"Doesn't it come out on Friday?"
"What, no news at National?"
Answer on Thursday:
"No, it's all at the Mumm Print
Answer on Friday:
"Yes, it's all in Chef!!
Published bi-weekly at the college,
Sheridan Road, Evanston, Illinois.
Assistant Editor-Molly Henderson
Business Manager - Grace Robert-
Headline Editors - Peg Horton,
Proof Reader-Muriel Mcllwraitli
Typists-Valborg Ramsay, Frances
Thomas, Marian Zeinan, Joanne
Reporters - Bobbie Beall, Lenore
Boyd, Pat Burke, Jeanne Clark,
Frances Crotty, Laura Jane De-
tricli, Yvonne Felber, Arlene
Green, Margaret -lunkin, Kay
Kelly, Lynn Langenbaelier, Eva-
line Lundberg, Marge Lunoe,
Mary MacLean, Eleanor Mass-
lieh, Ann Nowell, Valborg Rain-
sey, Jo Reeves, Ruth Risler,
Betty Robson, Louise Roniig,
Ruth Treulicli, Carol Turner,
Trudie Zorn, Sylvia VVright, Jean
Crawford, Betty Sullivan, Con-
Vicariously, the Travel Club has
been to Hawaii, Florida, Cuba, Ja-
pan, and Germany. Actually, an
excursion to Springiield Was in or-
der-a fitting scene upon which the
curtain came down for the present.
International Club's roster of ac-
tivities takes in practically every-
thing. An overnight trip to the
Indiana Dunes was the starting point
and at Weekly intervals thereafter
atmosphere was sought on excursions
to the Polish, Swedish, and Chinese
districts of Chicago. The Bulgarian
Christmas party and the Japanese
Doll Festival program were special
highlights of the year.
May they rest in p eace !
Literary life-savers helped compile those words
Draped on the ping-pong table, y
driven by desire and Mr. Townes, I
the girls had these thoughts, inter-
spersed by some of a more fruitful
The best book to be published ....
We'll never make the deadline ....
The dinner at Shawnee had better
be good ....
The dinner at Jo's was good ....
If you take away two pages and
add half of one, what is the answer?
And they wished they might fall
asleep and wake up in June with the
book in their laps.
Musical and Dramatic Productions o
Choir, Dramatic and
Glee Club offer
Class assemblies speak for themselves
With starry eyes and stage-struck
hearts Dramatic Club members
trooped many times into Chicago to
thrill to such productions as Helen
Hayes' and Maurice Evans' "Twelfth
Night", Ruth Chatterton's "Pyg-
malion"-to say nothing of their
backstage interview with her-and
a first hand View of WMAQ's
"Knickerbocker Playhousev. The
club itself produced "A Question of
Figures", Wrote MA Magic Fish-
bone", to be presented next year,
and learned the fascinating arts of
make-up, stagecraft, and directing
The choir's job is a year round one
for they supply the music for all the
pageants and festivals One of their
most unique performances Was a
half hour broadcast from WMA
The Glee club made up in energy
what lt lacked in numbers for it was
1 Very active organization Picnic
suppers Went hand in hand with
serious Weekly practices and their
assembly recital Was a Hnal enter
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LYNN LANGENBACHER Aswstant Plaoto Erlztoz
LOUISE MEYER Buvzness MEIZHUFI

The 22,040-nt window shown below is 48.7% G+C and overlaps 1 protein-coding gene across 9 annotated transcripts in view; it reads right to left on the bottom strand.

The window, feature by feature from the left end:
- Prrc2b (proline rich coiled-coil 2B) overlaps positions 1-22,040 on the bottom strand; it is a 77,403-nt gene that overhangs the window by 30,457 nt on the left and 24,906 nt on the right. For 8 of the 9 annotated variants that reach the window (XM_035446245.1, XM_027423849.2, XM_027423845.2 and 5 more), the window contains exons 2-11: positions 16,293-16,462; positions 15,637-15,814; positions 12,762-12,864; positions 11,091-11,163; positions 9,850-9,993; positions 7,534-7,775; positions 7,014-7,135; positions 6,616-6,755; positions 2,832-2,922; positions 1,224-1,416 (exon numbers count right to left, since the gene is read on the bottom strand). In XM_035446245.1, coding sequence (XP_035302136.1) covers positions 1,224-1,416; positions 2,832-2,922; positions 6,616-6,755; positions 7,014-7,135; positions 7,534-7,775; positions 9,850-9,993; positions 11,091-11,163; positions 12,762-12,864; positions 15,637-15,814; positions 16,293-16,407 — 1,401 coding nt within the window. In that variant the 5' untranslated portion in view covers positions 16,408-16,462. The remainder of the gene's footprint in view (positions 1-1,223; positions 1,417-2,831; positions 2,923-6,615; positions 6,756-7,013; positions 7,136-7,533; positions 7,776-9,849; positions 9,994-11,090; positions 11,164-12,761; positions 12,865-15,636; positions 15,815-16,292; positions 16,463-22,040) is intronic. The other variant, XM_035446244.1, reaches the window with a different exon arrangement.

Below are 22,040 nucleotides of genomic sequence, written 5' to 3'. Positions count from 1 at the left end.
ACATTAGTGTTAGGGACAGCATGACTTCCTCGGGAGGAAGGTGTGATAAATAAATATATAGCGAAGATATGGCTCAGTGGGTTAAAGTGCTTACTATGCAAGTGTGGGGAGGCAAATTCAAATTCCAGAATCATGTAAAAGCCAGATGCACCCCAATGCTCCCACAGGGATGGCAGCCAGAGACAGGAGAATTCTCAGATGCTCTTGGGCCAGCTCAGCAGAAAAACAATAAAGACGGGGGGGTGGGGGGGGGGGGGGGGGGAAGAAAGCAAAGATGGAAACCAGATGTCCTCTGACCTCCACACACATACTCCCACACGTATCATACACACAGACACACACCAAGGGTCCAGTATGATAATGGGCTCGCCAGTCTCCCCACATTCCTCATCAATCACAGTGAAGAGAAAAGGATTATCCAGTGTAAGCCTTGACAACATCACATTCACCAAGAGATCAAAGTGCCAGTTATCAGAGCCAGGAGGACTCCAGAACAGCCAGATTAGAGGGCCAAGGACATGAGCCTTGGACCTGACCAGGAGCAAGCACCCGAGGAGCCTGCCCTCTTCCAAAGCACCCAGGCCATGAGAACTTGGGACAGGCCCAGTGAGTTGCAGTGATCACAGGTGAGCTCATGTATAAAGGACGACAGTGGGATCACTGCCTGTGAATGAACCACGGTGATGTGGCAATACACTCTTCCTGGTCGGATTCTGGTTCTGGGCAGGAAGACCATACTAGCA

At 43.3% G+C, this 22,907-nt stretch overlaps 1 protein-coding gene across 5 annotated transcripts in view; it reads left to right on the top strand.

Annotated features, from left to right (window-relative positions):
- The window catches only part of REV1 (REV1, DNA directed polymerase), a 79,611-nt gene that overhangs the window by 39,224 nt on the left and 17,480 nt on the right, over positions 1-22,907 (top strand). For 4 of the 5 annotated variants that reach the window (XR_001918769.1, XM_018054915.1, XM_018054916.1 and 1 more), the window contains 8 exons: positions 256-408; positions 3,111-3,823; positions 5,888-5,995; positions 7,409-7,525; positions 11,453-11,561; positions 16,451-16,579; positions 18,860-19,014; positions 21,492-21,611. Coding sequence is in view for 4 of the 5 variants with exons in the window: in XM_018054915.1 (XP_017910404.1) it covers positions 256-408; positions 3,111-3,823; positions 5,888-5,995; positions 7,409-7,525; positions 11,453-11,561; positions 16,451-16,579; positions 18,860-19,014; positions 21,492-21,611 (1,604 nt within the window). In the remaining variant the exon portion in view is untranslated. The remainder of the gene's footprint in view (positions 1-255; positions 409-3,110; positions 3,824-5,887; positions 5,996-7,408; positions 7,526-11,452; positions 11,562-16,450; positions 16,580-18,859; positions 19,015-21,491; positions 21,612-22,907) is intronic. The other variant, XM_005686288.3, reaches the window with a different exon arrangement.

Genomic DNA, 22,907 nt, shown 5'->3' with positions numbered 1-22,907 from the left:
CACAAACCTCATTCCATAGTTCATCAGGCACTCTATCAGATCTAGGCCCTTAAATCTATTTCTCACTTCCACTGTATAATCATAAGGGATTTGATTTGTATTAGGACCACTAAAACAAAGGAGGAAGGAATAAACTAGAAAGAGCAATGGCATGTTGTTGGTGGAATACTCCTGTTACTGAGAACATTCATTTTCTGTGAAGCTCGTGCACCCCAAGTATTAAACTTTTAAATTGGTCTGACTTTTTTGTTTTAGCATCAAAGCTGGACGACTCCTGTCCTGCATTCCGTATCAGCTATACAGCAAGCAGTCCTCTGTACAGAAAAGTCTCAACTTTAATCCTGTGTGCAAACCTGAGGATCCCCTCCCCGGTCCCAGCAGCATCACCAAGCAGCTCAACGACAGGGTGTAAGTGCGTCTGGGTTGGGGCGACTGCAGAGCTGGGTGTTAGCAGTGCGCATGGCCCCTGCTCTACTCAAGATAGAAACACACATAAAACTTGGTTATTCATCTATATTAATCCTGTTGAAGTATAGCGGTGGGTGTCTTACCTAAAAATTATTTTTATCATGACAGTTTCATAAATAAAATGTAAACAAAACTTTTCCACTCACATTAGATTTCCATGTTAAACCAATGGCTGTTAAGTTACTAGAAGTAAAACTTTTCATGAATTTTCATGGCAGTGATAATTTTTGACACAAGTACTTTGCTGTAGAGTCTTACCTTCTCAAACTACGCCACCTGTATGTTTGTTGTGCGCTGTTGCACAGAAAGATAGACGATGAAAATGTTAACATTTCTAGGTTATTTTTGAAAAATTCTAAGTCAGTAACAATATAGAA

JANE HAVENS Aswstant BIISIIZUSS Ma11a0e1
KAY KELLY L1te1a1y Erl1to1
MARY MAY CRAWFORD
Colle Ge Counczl
Avszstant L1te1a1y Eelztor
Asslstant A1t E11'1to1
SUCIFTKIIJ' Social Cbazrnzan
MARY LOUISE MCFARLAND VICE' Pregldgnf
M SS RISLER
ALICE JANE DELONG
MAR TORIE LUNOE
Sec reta1 31 Treasurer
Soczal Cban men
Vzce P1 eszdent
Social Cban man
MARY LOUISE MCFARLAND
Asszstant Soclal Cloafrmarz
MRS ROBERTS Sponsor
PHYLLIS MILI ER
T1 auel Club
ELOISE KETTERING lntereollegzate Representatzues
MISS WEILER SP011507'
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FRESHMAN Class of l944
Class organization took place after a
month's orientation. Acquaintance with
many other new girls fresh from board-
ing schools and high schools resulted in
the selection of students to lead the
freshmen through the all-important first
Mary MacLean was chosen president,
with Phyllis Daugherty to assist her as
vice-president. The ofHce of treasurer
was Hlled by Louise Romig and that of
social chairman by Jean Skillen. There
was a good division between town and
dorm girl representation. This is de-
sirable in spite of an established spirit of
cooperation that exists throughout the
student body. '
Mrs. Whitaker was freshman adviser.
Since the freshmen had no previous plan
of procedure she was able to stand by and
offer advice from her experience.
The class enjoyed a picnic at her home
on Lake Michigan.
The .group was made up of. workers.
Their dress rehearsal for assembly was
not their Hrst one. They possessed and
utilized a great deal of pep and per-
sonality plus. A
FRESI-IMAN CLASS OFFICERS
MARY MACLEAN PHYLLIS DAUGHERTY LOUISE ROMIG
Presirlezzt Vice-President Treasurer
New but nice
The freshmen proved themselves
worthy of acquaintance during the
several weeks previous to formal
initiation. Their personalities pro-
vided the glow for faces pale, not
from fright, but rather a lack of
Max Factors. Their braids were not
unbecoming and the deftness with
which they made paper hats might
have indicated millinery rather than
Early in the year Big Sisters claim-
ed their newly arrived Little Sisters.
They ate potato chips and pickles
together on the dorm roof, and ham-
burgers at a picnic on the college
playground. The youth did every-
thing from reciting poetry to re-
The group penetrated new realms
and participated in old rituals such
as the famed tradition of carrying
a Yule Log at the Dorm's Christmas
The class met several times to
prepare for their late spring assem-
bly. Two dinners helped this prepa-
ration. The "Fizz Kidsv and similar